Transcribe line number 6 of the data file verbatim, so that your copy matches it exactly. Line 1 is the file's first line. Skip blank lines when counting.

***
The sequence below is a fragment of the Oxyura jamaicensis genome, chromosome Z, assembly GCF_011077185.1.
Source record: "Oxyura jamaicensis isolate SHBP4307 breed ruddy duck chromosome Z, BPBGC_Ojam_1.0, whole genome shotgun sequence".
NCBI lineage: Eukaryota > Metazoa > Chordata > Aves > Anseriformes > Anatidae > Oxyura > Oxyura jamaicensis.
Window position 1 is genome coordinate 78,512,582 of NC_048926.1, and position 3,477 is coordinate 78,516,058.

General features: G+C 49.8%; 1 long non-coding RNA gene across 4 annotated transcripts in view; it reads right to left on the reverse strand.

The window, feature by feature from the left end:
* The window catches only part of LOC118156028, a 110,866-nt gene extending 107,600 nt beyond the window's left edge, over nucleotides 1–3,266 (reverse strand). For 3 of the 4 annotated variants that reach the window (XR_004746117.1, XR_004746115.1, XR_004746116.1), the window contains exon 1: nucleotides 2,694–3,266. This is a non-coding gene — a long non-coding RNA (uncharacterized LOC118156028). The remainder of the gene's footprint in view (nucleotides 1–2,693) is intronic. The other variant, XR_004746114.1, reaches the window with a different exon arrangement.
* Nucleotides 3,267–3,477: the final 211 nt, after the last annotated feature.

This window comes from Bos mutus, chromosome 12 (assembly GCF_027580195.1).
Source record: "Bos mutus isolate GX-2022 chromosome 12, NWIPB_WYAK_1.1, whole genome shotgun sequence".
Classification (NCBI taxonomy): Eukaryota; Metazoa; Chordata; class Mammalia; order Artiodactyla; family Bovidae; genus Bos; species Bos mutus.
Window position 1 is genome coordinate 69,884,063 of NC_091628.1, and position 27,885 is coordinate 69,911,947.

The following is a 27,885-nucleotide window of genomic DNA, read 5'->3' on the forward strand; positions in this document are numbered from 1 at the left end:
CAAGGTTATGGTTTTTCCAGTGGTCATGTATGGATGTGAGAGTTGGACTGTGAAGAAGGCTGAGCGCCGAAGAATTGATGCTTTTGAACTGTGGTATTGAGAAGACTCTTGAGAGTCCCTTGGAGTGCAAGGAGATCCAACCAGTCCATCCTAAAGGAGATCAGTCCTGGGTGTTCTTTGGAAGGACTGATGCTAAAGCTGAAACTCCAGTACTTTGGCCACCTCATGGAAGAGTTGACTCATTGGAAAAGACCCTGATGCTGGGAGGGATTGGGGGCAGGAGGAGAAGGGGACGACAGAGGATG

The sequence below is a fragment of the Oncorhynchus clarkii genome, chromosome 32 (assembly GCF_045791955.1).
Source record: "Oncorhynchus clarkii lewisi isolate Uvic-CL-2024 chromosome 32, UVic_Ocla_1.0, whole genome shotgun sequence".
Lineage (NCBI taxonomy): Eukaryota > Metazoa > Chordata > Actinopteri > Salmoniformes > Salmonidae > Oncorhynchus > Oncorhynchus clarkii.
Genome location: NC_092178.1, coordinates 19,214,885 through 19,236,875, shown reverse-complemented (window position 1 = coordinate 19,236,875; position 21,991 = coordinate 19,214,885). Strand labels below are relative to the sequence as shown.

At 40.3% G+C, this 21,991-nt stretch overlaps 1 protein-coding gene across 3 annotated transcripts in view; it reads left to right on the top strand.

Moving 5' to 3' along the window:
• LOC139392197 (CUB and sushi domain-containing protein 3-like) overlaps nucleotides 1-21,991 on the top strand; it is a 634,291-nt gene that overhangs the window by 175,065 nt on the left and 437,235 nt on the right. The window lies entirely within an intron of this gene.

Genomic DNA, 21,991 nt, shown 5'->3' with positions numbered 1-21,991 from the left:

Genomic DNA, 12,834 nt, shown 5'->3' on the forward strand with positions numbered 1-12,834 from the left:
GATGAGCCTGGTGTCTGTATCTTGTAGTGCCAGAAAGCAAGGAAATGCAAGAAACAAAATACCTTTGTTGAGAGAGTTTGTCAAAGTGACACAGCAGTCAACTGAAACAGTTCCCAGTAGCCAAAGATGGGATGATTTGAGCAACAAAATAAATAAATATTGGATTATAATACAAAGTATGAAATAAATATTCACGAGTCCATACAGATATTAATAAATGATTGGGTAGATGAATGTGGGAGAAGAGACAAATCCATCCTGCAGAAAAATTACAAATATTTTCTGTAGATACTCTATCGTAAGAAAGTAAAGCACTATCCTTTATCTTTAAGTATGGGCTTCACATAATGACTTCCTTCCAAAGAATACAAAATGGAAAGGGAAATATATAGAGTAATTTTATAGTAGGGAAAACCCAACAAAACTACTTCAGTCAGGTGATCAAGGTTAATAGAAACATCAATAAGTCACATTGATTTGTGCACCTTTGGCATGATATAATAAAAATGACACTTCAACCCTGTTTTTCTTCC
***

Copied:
The window, feature by feature from the left end: